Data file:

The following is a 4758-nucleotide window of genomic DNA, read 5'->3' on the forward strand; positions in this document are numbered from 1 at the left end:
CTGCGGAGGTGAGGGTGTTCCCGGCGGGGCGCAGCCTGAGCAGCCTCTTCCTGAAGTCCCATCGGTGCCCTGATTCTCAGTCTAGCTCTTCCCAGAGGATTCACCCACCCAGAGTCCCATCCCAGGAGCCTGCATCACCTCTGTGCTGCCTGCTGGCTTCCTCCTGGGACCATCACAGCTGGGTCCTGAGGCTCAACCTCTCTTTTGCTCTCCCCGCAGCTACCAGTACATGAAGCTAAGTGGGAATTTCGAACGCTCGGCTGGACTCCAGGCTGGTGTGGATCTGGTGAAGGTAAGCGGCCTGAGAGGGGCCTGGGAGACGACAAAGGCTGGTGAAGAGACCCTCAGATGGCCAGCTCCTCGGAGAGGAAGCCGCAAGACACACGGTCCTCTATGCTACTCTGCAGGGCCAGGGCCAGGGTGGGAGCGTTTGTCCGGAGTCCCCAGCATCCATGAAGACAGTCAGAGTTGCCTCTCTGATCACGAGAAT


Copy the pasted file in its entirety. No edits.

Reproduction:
The following is a 4758-nucleotide window of genomic DNA, read 5'->3' on the forward strand; positions in this document are numbered from 1 at the left end:
CTGCGGAGGTGAGGGTGTTCCCGGCGGGGCGCAGCCTGAGCAGCCTCTTCCTGAAGTCCCATCGGTGCCCTGATTCTCAGTCTAGCTCTTCCCAGAGGATTCACCCACCCAGAGTCCCATCCCAGGAGCCTGCATCACCTCTGTGCTGCCTGCTGGCTTCCTCCTGGGACCATCACAGCTGGGTCCTGAGGCTCAACCTCTCTTTTGCTCTCCCCGCAGCTACCAGTACATGAAGCTAAGTGGGAATTTCGAACGCTCGGCTGGACTCCAGGCTGGTGTGGATCTGGTGAAGGTAAGCGGCCTGAGAGGGGCCTGGGAGACGACAAAGGCTGGTGAAGAGACCCTCAGATGGCCAGCTCCTCGGAGAGGAAGCCGCAAGACACACGGTCCTCTATGCTACTCTGCAGGGCCAGGGCCAGGGTGGGAGCGTTTGTCCGGAGTCCCCAGCATCCATGAAGACAGTCAGAGTTGCCTCTCTGATCACGAGAAT